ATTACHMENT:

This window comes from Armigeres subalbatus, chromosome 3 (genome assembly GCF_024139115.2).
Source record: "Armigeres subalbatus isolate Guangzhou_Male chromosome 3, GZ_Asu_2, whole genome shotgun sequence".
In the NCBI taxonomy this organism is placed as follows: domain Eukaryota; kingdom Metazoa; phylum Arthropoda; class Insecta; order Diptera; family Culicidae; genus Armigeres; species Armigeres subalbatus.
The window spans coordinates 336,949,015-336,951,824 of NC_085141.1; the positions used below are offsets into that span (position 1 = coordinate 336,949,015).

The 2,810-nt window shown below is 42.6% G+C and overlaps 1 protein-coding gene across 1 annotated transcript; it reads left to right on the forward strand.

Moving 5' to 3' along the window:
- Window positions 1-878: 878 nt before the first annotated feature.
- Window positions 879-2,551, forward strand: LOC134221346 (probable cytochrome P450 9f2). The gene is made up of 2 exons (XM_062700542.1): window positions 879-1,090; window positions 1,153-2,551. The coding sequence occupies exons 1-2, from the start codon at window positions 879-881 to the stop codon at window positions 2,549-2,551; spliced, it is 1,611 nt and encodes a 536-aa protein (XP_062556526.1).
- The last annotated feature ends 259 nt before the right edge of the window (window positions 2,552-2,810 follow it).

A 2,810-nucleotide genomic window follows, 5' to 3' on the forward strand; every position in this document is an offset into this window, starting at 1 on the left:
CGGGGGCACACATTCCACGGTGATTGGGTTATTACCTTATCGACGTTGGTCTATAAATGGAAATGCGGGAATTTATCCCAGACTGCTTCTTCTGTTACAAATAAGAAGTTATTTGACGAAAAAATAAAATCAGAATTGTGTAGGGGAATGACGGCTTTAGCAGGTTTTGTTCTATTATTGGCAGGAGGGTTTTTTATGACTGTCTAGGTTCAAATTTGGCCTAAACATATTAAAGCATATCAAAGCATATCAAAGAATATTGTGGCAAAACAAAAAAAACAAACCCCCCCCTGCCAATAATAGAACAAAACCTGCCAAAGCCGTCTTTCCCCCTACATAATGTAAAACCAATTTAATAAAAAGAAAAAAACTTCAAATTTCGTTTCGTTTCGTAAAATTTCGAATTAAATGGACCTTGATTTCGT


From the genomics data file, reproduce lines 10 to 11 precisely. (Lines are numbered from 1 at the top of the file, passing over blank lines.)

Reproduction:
A 2,810-nucleotide genomic window follows, 5' to 3' on the forward strand; every position in this document is an offset into this window, starting at 1 on the left:
CGGGGGCACACATTCCACGGTGATTGGGTTATTACCTTATCGACGTTGGTCTATAAATGGAAATGCGGGAATTTATCCCAGACTGCTTCTTCTGTTACAAATAAGAAGTTATTTGACGAAAAAATAAAATCAGAATTGTGTAGGGGAATGACGGCTTTAGCAGGTTTTGTTCTATTATTGGCAGGAGGGTTTTTTATGACTGTCTAGGTTCAAATTTGGCCTAAACATATTAAAGCATATCAAAGCATATCAAAGAATATTGTGGCAAAACAAAAAAAACAAACCCCCCCCTGCCAATAATAGAACAAAACCTGCCAAAGCCGTCTTTCCCCCTACATAATGTAAAACCAATTTAATAAAAAGAAAAAAACTTCAAATTTCGTTTCGTTTCGTAAAATTTCGAATTAAATGGACCTTGATTTCGT